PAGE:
Hammond's grandchildren, Tim and Alexis, arrive at the island. Although Hammond has ostensibly brought his grandchildren so that they may enjoy a sneak-peek at the dinosaurs, their real function is to convince the investors that the zoo is safe enough for children and will be extremely lucrative. The inspection team and the children set off with a guide to tour the park in automated Toyota Land Cruisers that run on a track. A pre-recorded program runs inside the cars, explaining the island's inhabitants to the group as they tour.
The tour progresses until a storm develops. Surveying the island, the tour guide sees that small velociraptors have boarded a supply boat leaving for Costa Rica. The group attempts to warn the boat by radio, but communications are down.
The reader learns that Nedry has shut down all the communications and security systems on the island in order to escape undetected with the stolen embryos. As he rushes to a boat dock, Nedry is caught in the storm and eventually violently killed by a dilophosaur on the loose.
Meanwhile, the Land Cruisers carrying the inspection team and the children have stalled. A tyrannosaurus rex attacks, tossing the children's vehicle over a precipice and mauling Malcolm. The tour group leader is soon killed by a baby tyrannosaurus rex, though the children, Grant, and the others manage to escape.
A tyrannosaurus rex chases a stampeding herd of dinosaurs. Later, the tyrannosaurus rex attacks Grant and the children as they try to escape by raft on a river, but the creature becomes distracted by other dinosaurs on land and the raft avoids disaster. The raft is then dive-bombed by a pterodactyl that nearly flies off with one of the children. Eventually, the group makes it back to the headquarters, where Sattler, Hammond, and others are trying to restore order to the island. Malcolm also is rescued and brought to headquarters, though he is severely injured.
Because the electric fences that usually separate the dinosaurs have been shut off, the dinosaurs are roaming free throughout the island. Velociraptors hunting in packs attack many people, killing some and narrowly missing others. The children are attacked by a pack while hiding in the headquarter's cafeteria, but they manage to trick the velociraptors into entering a giant freezer. Eventually, some of the attacking velociraptors are killed by poison, though many more remain in a nest that the surviving group of people attempts to destroy.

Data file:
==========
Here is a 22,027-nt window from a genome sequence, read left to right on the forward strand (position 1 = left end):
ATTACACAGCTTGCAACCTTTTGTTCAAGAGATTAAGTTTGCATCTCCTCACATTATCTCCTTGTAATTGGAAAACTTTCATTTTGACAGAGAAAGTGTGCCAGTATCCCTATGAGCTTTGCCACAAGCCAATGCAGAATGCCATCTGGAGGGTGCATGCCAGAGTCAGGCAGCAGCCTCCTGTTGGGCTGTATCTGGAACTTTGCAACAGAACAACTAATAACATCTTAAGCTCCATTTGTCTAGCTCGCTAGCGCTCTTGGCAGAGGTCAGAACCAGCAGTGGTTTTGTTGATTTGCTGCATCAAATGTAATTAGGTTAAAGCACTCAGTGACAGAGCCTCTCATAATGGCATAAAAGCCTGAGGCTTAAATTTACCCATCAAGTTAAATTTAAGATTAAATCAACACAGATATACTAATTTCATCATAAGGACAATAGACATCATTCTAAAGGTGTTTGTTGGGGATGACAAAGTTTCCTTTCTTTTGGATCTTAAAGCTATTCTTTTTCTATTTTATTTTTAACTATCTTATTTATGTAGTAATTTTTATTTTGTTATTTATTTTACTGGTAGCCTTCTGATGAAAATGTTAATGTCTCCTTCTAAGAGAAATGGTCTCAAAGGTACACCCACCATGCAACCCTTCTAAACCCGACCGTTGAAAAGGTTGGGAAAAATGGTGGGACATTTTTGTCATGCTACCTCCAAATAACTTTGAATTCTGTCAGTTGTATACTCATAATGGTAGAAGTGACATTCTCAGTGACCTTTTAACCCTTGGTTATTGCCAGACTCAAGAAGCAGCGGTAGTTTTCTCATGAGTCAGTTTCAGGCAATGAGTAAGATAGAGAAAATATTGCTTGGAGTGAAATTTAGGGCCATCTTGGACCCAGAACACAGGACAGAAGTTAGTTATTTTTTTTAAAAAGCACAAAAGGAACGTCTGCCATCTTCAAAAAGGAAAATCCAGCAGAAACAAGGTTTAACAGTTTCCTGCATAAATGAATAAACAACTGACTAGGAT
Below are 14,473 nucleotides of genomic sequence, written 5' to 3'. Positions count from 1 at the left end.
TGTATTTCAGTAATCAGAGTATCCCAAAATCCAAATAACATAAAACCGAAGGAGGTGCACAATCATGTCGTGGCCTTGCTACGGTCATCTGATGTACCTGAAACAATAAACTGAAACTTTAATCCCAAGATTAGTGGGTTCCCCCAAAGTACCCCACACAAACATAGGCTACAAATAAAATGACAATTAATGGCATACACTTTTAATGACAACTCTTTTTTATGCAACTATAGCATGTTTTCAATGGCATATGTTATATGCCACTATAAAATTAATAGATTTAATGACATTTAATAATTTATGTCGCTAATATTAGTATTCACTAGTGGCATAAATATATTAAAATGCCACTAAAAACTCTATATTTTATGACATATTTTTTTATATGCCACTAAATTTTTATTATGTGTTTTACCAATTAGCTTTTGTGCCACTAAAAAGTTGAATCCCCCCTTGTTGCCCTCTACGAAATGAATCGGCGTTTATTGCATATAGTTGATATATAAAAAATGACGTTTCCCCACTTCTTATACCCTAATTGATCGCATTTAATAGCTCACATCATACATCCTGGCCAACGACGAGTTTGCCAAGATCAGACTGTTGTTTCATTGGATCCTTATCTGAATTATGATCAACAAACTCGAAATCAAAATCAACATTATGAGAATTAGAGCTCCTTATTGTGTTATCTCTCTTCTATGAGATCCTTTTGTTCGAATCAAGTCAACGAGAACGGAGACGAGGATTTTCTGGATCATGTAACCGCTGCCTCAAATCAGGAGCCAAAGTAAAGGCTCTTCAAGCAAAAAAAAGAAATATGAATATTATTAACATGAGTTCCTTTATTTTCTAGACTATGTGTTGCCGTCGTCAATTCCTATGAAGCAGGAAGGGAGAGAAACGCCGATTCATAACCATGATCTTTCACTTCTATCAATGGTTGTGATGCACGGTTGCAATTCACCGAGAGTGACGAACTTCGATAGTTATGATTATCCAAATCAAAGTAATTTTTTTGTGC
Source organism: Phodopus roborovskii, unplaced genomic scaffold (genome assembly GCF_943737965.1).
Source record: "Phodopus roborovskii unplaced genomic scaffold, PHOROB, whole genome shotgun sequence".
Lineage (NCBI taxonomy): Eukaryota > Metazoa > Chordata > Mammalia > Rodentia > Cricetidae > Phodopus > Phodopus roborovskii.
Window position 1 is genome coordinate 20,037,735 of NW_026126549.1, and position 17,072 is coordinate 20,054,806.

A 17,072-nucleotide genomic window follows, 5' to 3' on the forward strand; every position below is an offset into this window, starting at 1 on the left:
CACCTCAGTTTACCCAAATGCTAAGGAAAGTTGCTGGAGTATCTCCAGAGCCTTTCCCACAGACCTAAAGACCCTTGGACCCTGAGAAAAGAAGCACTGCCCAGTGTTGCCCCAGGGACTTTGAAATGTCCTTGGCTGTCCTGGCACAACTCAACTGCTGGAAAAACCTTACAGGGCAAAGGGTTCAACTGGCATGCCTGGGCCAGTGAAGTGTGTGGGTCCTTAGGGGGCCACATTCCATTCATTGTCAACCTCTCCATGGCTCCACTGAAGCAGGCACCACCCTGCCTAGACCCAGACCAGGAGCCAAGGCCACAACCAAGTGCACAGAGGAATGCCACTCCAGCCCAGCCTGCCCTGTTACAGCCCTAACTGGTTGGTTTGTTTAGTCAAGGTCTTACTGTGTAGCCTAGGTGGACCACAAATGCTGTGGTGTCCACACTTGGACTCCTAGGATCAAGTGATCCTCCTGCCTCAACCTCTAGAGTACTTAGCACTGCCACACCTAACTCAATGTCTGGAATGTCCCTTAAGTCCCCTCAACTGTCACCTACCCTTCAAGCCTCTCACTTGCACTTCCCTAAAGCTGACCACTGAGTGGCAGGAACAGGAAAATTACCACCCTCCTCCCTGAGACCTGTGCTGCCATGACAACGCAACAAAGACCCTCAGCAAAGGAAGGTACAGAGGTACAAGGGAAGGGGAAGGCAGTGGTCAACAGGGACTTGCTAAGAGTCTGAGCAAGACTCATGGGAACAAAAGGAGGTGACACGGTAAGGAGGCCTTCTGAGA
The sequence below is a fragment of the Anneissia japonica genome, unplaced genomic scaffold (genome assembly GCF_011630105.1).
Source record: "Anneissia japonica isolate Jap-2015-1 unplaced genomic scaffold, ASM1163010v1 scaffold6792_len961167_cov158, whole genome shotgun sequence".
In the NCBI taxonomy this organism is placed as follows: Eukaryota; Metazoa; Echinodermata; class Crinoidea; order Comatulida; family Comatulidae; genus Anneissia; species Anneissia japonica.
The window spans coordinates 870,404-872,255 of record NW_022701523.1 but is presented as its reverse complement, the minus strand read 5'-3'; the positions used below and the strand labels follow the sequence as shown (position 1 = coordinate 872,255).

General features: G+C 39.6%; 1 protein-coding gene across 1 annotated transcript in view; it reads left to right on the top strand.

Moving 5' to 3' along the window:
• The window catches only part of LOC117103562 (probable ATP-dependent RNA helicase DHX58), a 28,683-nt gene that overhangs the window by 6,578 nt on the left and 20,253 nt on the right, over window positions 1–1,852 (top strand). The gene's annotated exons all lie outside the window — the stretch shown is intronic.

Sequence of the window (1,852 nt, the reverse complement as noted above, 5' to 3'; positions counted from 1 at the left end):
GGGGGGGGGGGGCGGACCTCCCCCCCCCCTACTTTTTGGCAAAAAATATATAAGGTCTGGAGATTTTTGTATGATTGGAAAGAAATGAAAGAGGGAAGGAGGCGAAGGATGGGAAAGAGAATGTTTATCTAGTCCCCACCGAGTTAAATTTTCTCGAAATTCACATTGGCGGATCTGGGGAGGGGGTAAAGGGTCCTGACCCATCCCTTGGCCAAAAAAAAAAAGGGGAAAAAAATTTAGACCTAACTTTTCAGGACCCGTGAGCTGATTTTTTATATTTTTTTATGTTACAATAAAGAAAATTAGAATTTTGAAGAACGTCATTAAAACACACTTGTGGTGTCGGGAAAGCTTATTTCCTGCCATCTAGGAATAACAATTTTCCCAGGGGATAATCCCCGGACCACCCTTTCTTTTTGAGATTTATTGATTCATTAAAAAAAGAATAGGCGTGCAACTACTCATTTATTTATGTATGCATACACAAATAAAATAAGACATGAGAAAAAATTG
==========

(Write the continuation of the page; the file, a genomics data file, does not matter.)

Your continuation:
During this tumult, time has elapsed and now only an hour remains to contact the supply boat and warn it of its deadly cargo before it reaches Costa Rica. Just as the boat is about to reach shore, and with the help of Tim's computer knowledge, they make contact with the supply boat. The boat's crew kills the velociraptors. Grant, Sattler, the children, and others then contact Costa Rican rescuers.
Malcolm, near death, argues with Hammond that the park was doomed to failure from the beginning. Hammond stalks off, and is soon killed and eaten by procompsognathids. Malcolm also dies, succumbing to his injuries.
What seems to us a clear case of death is made more ambiguous by the sequel to Jurassic Park, a novel entitled The Lost World, where Malcolm is again a central character.
As Grant, Sattler, the children, and the remaining island survivors escape by Costa Rican National Guard helicopter, Isla Nublar is bombed and the zoo is destroyed. An epilogue informs us, however, that some creatures have reached the mainland and appear to be migrating.
Jurassic Park, the Movie
The movie version of Jurassic Park is just over two hours in length. Like most film adaptations, it eliminates many of the novel's details and some scenes are cut, such as the velociraptors on the supply boat. The chaos theory and genetic engineering themes of the novel are truncated. Some material is added, such as the inevitable Hollywood love interest between Dr. Grant and Dr. Sattler. The children's ages are reversed, and the sister becomes the more competent of the two. Some characters are eliminated or combined, and some character traits, notably those of Malcolm and Hammond, are softened. Malcolm and Hammond also have the good fortune to survive in the movie version. Hammond concedes at the end of the film that the zoo is a disaster, though the actual destruction of the island is not depicted in the movie, leaving the audience with a more ambiguous ending.
Williams argues that the district court erred in granting summary judgment to the Appellees on the ground that there is no substantial similarity between the Dinosaur World books and the Jurassic Park works.
Summary judgment is mandated when "there is no genuine issue as to any material fact and . . . the moving party is entitled to a judgment as a matter of law." Fed. R. Civ. P. 56(c). A court must determine "whether the evidence presents a sufficient disagreement to require submission to a jury or whether it is so one-sided that one party must prevail as a matter of law." Anderson v. Liberty Lobby, Inc., 477 U.S. 242, 251-52 (1986); see also Celotex Corp. v. Catrett, 477 U.S. 317, 322 (1986). We review de novo the district court's grant of summary judgment in favor of the Appellees. Arica Inst., Inc. v. Palmer, 970 F.2d 1067, 1071 (2d Cir. 1992).